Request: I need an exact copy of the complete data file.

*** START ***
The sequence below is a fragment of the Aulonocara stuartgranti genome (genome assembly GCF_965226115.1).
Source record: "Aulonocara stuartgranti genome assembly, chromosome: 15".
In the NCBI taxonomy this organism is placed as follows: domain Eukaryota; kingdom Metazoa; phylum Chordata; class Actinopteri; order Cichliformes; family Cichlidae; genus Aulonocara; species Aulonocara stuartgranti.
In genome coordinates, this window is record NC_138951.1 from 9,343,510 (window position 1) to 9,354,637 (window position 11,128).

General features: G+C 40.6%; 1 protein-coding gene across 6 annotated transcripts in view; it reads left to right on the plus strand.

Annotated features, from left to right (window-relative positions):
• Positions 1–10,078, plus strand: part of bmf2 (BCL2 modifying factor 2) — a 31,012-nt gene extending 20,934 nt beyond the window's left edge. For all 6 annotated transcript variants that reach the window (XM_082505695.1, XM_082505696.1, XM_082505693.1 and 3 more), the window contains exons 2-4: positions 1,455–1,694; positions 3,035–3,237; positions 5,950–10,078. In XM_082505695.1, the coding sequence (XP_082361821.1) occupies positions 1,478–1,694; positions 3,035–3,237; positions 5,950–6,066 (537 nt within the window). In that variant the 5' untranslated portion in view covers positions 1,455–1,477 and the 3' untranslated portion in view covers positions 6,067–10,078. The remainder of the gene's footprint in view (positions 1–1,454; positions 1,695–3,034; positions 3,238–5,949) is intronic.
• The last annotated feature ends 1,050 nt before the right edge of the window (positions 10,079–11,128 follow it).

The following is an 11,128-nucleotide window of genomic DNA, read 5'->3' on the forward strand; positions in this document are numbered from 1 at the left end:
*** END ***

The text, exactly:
The sequence below is a fragment of the Aulonocara stuartgranti genome (genome assembly GCF_965226115.1).
Source record: "Aulonocara stuartgranti genome assembly, chromosome: 15".
In the NCBI taxonomy this organism is placed as follows: domain Eukaryota; kingdom Metazoa; phylum Chordata; class Actinopteri; order Cichliformes; family Cichlidae; genus Aulonocara; species Aulonocara stuartgranti.
In genome coordinates, this window is record NC_138951.1 from 9,343,510 (window position 1) to 9,354,637 (window position 11,128).

General features: G+C 40.6%; 1 protein-coding gene across 6 annotated transcripts in view; it reads left to right on the plus strand.

Annotated features, from left to right (window-relative positions):
• Positions 1–10,078, plus strand: part of bmf2 (BCL2 modifying factor 2) — a 31,012-nt gene extending 20,934 nt beyond the window's left edge. For all 6 annotated transcript variants that reach the window (XM_082505695.1, XM_082505696.1, XM_082505693.1 and 3 more), the window contains exons 2-4: positions 1,455–1,694; positions 3,035–3,237; positions 5,950–10,078. In XM_082505695.1, the coding sequence (XP_082361821.1) occupies positions 1,478–1,694; positions 3,035–3,237; positions 5,950–6,066 (537 nt within the window). In that variant the 5' untranslated portion in view covers positions 1,455–1,477 and the 3' untranslated portion in view covers positions 6,067–10,078. The remainder of the gene's footprint in view (positions 1–1,454; positions 1,695–3,034; positions 3,238–5,949) is intronic.
• The last annotated feature ends 1,050 nt before the right edge of the window (positions 10,079–11,128 follow it).

The following is an 11,128-nucleotide window of genomic DNA, read 5'->3' on the forward strand; positions in this document are numbered from 1 at the left end: